The death of an 11-year-old in Cambodia last month reopened a Pandora’s box of questions about the mysterious H5N1 virus.
The case initially set off alarm bells among pandemic watchers. The girl from Prey Veng province appeared to be part of a family cluster; her 49-year-old father also tested positive for the virus. Post-COVID-19, the phrase “family cluster” has an ominous ring. Could the infection have involved human-to-human transmission? Much to the relief of scientists, Cambodian health officials ruled out that possibility.
The girl’s death, however, highlighted another vexing problem. In the past decade, children accounted for nearly 80 percent of bird flu fatalities in Cambodia. In 2014, 100 percent of recorded cases were in the under-14 age group; nine contracted the virus, and four died. Data gathered by the Institut Pasteur du Cambodge shows that the median age of a bird flu patient is six years.
In 2013, when Cambodia experienced its worst avian influenza outbreak, Health Minister Mam Bunheng observed, “Children often care for domestic poultry by feeding them, cleaning pens, and gathering eggs. Children may also have closer contact with poultry as they often treat them as pets, and also seem to be most vulnerable and are at high risk because they like to play where poultry are found.”
Backyard chicken farming is a family activity in Cambodia. Around 85 percent of the country’s farmers raise poultry for extra income. Children help their parents by feeding chickens and ducks, collecting eggs, and even cooking the birds.
In 2013, the year of the worst outbreak, Cambodian papers carried numerous reports of young victims sickened by dead fowl that they had either handled or cooked. One H5N1 case involved a nine-year-old boy from Battambang province who helped his father prepare a meal with an infected bird. He fell sick soon after and died in a Siem Reap hospital. “We don’t have money so we didn’t want to waste the dead chicken,” said the boy’s father.
Rural families raising backyard chickens are unlikely to comply with “biosecurity” procedures followed by commercial poultry farms, such as culling a diseased flock, discarding the carcasses, and disinfecting the premises. Although the Ministry of Health warns families about the dangers of consuming infected poultry, dead birds often go straight into the cooking pot.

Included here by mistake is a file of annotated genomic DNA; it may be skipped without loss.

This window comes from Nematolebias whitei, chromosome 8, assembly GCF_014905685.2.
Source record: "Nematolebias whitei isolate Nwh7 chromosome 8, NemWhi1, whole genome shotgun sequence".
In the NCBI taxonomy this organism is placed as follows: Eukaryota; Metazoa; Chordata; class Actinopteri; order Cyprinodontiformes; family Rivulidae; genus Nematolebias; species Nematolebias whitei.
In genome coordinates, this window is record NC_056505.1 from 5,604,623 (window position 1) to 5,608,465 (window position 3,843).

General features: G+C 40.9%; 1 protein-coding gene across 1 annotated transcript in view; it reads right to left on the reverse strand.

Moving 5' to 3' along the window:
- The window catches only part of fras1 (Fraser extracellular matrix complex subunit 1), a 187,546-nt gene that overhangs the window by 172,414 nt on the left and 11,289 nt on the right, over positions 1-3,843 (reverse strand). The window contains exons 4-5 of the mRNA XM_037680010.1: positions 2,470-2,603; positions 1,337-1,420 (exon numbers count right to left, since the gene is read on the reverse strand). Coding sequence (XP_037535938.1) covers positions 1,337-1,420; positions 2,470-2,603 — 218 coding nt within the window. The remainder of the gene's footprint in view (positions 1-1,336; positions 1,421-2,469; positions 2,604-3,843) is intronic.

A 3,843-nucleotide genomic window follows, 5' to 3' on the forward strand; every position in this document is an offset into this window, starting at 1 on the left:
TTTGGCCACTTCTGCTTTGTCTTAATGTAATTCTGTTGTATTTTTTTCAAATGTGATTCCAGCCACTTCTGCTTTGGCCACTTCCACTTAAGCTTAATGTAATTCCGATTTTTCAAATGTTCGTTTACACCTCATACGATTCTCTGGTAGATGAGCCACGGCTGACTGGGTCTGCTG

A 2013 review of cases by the London School of Hygiene & Tropical Medicine found that most bird flu patients were young (under 18), had not received antivirals in the early stages of infection, and were taken to the hospital only when they were in critical condition. Data from confirmed H5N1 cases showed that “no patients received their first dose of oseltamivir within the recommended 48 hours from the onset of symptoms.”
The study found excessive use of antibiotics and corticosteroids, despite the World Health Organization recommending against the routine use of these drugs for avian influenza. Further, none of the patients received mechanical ventilation, which could have saved lives. In the under-18 age group, the mortality rate was 100 percent.
The authors went on to conclude that Cambodia had “the largest resource gaps” and “potentially the highest rate of avoidable deaths” in Southeast Asia. In Cambodia, 44 percent of patients died on the day of admission to the hospital, compared to 12 percent in Indonesia. Fewer patients (28 percent) were treated with antivirals compared to neighboring Vietnam, where 82 percent of bird flu cases received oseltamivir. Only two people in the study, those who traveled to Vietnam, had access to ventilators.
The 11-year-old girl from Prey Veng was another case of delayed hospitalization. She was treated in a health center in her village for three days before being transferred to the National Pediatric Hospital in Phnom Penh on February 21. She died the following day.
A week later, the spokesperson for the Ministry of Health shared a sobering statistic: “bird flu is even deadlier than COVID-19. The mortality rate of those who contract H5N1 is as high as 50 or 60 per cent, globally.” Cambodia’s fatality rate currently stands at 67 percent, inflated by the high number of deaths among children.